Another Year of Many Turkeys
An unusual number have held political office this year. Yet, even after elections (such as those were) we still seem to have a huge flock.
So it’s with great anticipation our “Annual Turkey Leftovers” is back again.
Picking up the History:
Back in 2013. we share the best turkey leftovers recipe we’ve ever found. Our Ode to 13 Coins’ SST Sandwich column from 2013. I don’t remember if Gale, the daytime bartender at the ‘Coin’s place across from the Seattle Times had retired yet, (He did in 2015, or so – g) or not…might have. Great guy and always poured me a “hard-day-for-the-editor-sized drink” back in the day… ‘Coins was kitty-corner from the Seattle Times plant on Fairview back when.
Then (from 2014) came a “gift that keeps on giving” from a reader named John which we’ll get to in due course.
First, my own contribution to “the turkey leftovers science:”
I baked the bird (2018) in a turkey bag (breast-up) as usual. But upon removing, I turned it breast down while the turkey rested (while I made gravy, etc..more wine, too, while Ure at it…).
Fall-part moist – even Elaine said it was one the best all-time best-ever turkeys she’s ever had. Better than baked breast-down…Just 10-15 min, breast down while resting in its juices before carving…amazing! (I adjusted steam holes accordingly to the end of the bag preserve juices! Don’t want liquid gravy basics leaking out.) 10-points for food science!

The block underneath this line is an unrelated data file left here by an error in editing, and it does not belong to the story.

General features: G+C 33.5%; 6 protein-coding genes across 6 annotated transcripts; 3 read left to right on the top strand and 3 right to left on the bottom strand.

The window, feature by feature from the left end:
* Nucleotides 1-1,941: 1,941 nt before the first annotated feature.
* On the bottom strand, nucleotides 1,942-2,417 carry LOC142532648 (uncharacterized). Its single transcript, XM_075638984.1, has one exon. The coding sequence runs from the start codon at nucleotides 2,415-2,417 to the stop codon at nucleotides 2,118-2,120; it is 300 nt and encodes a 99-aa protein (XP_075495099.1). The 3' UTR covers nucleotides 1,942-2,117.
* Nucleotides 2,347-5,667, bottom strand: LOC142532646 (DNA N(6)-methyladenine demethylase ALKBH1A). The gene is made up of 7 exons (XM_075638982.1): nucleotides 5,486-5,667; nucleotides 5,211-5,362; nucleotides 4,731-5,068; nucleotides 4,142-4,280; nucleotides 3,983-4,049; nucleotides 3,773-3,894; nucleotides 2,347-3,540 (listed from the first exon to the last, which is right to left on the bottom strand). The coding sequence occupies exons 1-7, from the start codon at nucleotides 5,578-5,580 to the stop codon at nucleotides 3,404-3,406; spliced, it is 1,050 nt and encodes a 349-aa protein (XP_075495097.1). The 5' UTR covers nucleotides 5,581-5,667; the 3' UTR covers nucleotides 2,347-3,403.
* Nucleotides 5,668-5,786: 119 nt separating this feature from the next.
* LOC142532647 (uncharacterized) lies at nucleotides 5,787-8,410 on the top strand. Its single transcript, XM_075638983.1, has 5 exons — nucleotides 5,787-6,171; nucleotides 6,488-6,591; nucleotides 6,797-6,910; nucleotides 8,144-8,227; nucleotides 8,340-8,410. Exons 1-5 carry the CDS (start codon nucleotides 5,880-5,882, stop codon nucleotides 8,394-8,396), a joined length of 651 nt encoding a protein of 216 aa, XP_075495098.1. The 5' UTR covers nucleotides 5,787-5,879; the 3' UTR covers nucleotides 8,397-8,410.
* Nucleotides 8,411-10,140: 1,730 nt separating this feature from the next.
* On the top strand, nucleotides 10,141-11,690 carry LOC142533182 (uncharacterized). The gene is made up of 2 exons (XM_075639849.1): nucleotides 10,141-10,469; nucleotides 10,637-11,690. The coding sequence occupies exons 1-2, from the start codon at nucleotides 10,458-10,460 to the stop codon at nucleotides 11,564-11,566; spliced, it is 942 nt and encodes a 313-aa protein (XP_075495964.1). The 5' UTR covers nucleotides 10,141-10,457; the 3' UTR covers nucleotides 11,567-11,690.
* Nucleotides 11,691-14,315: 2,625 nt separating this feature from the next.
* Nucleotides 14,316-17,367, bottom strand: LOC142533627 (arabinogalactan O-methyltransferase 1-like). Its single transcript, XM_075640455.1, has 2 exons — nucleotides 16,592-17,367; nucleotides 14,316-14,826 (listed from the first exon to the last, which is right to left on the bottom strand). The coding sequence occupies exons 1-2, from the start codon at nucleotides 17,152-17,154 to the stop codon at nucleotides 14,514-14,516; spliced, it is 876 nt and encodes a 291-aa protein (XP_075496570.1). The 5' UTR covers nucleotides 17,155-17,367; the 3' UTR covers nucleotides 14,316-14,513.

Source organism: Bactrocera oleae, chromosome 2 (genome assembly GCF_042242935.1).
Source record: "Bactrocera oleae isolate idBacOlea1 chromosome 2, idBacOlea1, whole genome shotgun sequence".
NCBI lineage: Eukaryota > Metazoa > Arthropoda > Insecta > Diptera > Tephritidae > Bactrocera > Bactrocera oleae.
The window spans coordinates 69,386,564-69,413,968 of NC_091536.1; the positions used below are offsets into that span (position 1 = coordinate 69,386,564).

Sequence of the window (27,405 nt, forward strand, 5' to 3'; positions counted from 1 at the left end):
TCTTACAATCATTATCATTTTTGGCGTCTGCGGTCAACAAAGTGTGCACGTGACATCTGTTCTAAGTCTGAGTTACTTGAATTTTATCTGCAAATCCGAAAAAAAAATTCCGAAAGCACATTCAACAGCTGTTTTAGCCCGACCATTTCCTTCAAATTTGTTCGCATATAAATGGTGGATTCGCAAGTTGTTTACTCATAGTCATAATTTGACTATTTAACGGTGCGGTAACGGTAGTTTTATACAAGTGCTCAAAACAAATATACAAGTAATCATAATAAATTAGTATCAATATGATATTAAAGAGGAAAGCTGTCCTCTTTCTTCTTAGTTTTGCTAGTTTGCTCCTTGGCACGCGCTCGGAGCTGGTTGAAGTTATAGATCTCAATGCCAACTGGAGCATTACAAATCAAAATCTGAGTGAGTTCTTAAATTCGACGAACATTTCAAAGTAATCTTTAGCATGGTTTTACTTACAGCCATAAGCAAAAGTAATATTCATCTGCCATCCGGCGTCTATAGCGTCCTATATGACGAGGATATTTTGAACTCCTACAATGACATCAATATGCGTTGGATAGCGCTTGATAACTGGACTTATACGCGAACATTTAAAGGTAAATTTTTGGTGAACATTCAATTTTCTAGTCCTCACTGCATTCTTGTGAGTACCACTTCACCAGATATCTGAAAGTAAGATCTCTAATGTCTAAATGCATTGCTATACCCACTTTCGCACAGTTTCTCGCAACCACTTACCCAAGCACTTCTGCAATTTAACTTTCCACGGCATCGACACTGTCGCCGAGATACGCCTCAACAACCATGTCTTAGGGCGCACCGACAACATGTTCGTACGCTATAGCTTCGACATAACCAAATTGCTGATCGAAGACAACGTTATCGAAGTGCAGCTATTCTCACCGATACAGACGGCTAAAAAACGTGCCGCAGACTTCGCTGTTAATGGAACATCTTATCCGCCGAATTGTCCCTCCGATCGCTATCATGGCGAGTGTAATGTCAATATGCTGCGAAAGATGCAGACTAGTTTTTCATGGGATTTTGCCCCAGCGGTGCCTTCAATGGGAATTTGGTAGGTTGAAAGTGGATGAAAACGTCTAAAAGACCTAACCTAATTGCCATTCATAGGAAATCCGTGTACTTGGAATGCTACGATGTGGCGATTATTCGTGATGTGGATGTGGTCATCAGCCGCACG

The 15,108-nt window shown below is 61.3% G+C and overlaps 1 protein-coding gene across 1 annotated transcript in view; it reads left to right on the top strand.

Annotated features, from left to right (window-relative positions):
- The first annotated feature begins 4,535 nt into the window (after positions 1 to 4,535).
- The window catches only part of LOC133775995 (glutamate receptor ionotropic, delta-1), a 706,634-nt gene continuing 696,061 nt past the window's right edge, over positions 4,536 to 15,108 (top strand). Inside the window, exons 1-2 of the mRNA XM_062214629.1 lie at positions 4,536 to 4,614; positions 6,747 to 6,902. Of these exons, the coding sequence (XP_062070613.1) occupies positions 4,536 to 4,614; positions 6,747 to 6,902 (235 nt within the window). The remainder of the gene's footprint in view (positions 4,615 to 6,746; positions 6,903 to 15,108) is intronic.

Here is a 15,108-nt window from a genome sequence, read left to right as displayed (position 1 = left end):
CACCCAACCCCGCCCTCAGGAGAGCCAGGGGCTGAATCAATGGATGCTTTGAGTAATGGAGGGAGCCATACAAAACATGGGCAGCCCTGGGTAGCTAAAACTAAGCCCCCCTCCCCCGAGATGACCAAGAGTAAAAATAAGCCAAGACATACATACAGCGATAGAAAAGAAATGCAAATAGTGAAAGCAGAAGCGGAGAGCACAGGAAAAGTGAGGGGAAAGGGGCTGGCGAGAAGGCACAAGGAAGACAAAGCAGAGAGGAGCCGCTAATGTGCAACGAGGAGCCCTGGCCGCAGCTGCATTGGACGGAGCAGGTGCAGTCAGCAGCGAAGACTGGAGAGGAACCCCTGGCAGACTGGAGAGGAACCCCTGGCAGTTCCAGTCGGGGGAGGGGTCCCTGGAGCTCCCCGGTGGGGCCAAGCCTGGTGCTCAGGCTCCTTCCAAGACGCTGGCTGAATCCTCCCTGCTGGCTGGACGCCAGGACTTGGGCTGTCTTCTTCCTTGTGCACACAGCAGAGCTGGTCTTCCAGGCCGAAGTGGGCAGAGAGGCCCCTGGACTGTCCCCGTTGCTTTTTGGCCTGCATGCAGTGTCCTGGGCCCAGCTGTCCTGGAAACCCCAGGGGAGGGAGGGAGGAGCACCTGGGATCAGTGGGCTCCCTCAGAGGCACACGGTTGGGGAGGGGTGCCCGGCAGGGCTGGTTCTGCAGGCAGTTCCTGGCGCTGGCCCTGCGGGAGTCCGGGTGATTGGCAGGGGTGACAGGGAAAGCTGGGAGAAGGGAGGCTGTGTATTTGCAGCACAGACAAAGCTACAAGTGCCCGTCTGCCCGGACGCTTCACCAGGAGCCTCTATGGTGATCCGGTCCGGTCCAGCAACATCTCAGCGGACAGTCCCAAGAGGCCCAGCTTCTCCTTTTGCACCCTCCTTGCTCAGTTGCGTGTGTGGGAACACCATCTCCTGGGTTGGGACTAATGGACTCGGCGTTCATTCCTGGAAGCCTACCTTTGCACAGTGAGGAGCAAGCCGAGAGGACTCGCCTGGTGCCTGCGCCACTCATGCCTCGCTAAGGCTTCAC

Ode to 13 Coins: The SST Sandwich
The one best way to use-up whatever is left in the way of turkey is based on a “sandwich” which used to be served by 13 Coins, a 24-hour restaurant in Seattle, catawampus from the Seattle Times building. This served as a kind of Mecca for the broadcasters, writers, and theatrical types who made Seattle a happin’ place from the 1960;s, 1970’s and 80’s. Still is, come to think of it. (Resaurant’s now down on Pioneer Square with one across from the airport, too.)
‘Coins is still one of the top 5 late night food joints in the country and with good reason: If you sit at the counter, you can watch the flaming cooking of your meal on the big gas stoves (and gas-fired broiler ) of the sort most people can only dream of having at home.
It was here that the SST Sandwich was developed – at about the same time Boeing was building a mock-up of what might have been an American supersonic transport to complete with the Concorde. I always wondered if the selection of turkey as its main ingredient was so much a matter of taste or an aeronautical or economic assessment…
By far, the SST is the best use of turkey I’ve ever seen – and to my palate it is almost as good as fresh roasted turkey with all the fixin’s. Maybe better, too, since if you can find precooked turkey in a deli, there’s little kitchen mess. Anyone can make good food in an unlimited kitchen with clean up staff. When it’s me and/or Elaine and KitchenAid, it’s a different equation.
The inventor of the SST used a Béchamel sauce (white sauce) but for those of us who scored higher in the laziness department, a can of Campbell’s cream of mushroom soup (regular, not fat-free – what’s the point, right?) works almost as well as a substitute.